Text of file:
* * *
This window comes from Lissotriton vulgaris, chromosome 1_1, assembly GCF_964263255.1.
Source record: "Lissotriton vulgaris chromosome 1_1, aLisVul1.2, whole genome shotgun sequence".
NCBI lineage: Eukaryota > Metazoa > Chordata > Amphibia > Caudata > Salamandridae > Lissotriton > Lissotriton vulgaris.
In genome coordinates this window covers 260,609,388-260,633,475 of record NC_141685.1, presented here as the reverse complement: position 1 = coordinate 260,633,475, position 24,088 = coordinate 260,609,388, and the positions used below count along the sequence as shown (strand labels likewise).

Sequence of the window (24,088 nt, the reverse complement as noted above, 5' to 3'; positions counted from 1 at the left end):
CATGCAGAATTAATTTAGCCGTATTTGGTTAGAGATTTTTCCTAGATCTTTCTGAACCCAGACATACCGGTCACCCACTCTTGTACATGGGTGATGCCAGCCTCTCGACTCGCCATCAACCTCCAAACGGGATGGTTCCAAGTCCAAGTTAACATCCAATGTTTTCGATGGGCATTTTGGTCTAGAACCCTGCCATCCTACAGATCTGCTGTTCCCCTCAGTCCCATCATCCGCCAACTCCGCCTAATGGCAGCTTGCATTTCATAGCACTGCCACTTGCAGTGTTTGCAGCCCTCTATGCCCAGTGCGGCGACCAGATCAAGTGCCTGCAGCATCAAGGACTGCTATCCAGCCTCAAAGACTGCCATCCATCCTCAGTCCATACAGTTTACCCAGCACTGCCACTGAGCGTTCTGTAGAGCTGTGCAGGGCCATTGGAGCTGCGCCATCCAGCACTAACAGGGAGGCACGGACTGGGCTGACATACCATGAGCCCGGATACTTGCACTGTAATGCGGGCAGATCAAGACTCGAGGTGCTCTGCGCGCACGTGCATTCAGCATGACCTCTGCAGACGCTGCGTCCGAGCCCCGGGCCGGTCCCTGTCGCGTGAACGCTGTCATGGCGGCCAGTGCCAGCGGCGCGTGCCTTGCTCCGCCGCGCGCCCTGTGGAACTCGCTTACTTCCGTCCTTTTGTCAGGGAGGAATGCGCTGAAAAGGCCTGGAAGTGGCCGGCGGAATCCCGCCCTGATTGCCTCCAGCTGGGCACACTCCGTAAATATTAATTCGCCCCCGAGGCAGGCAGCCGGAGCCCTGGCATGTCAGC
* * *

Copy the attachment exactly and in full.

This window comes from Lissotriton vulgaris, chromosome 1_1, assembly GCF_964263255.1.
Source record: "Lissotriton vulgaris chromosome 1_1, aLisVul1.2, whole genome shotgun sequence".
NCBI lineage: Eukaryota > Metazoa > Chordata > Amphibia > Caudata > Salamandridae > Lissotriton > Lissotriton vulgaris.
In genome coordinates this window covers 260,609,388-260,633,475 of record NC_141685.1, presented here as the reverse complement: position 1 = coordinate 260,633,475, position 24,088 = coordinate 260,609,388, and the positions used below count along the sequence as shown (strand labels likewise).

Sequence of the window (24,088 nt, the reverse complement as noted above, 5' to 3'; positions counted from 1 at the left end):
CATGCAGAATTAATTTAGCCGTATTTGGTTAGAGATTTTTCCTAGATCTTTCTGAACCCAGACATACCGGTCACCCACTCTTGTACATGGGTGATGCCAGCCTCTCGACTCGCCATCAACCTCCAAACGGGATGGTTCCAAGTCCAAGTTAACATCCAATGTTTTCGATGGGCATTTTGGTCTAGAACCCTGCCATCCTACAGATCTGCTGTTCCCCTCAGTCCCATCATCCGCCAACTCCGCCTAATGGCAGCTTGCATTTCATAGCACTGCCACTTGCAGTGTTTGCAGCCCTCTATGCCCAGTGCGGCGACCAGATCAAGTGCCTGCAGCATCAAGGACTGCTATCCAGCCTCAAAGACTGCCATCCATCCTCAGTCCATACAGTTTACCCAGCACTGCCACTGAGCGTTCTGTAGAGCTGTGCAGGGCCATTGGAGCTGCGCCATCCAGCACTAACAGGGAGGCACGGACTGGGCTGACATACCATGAGCCCGGATACTTGCACTGTAATGCGGGCAGATCAAGACTCGAGGTGCTCTGCGCGCACGTGCATTCAGCATGACCTCTGCAGACGCTGCGTCCGAGCCCCGGGCCGGTCCCTGTCGCGTGAACGCTGTCATGGCGGCCAGTGCCAGCGGCGCGTGCCTTGCTCCGCCGCGCGCCCTGTGGAACTCGCTTACTTCCGTCCTTTTGTCAGGGAGGAATGCGCTGAAAAGGCCTGGAAGTGGCCGGCGGAATCCCGCCCTGATTGCCTCCAGCTGGGCACACTCCGTAAATATTAATTCGCCCCCGAGGCAGGCAGCCGGAGCCCTGGCATGTCAGC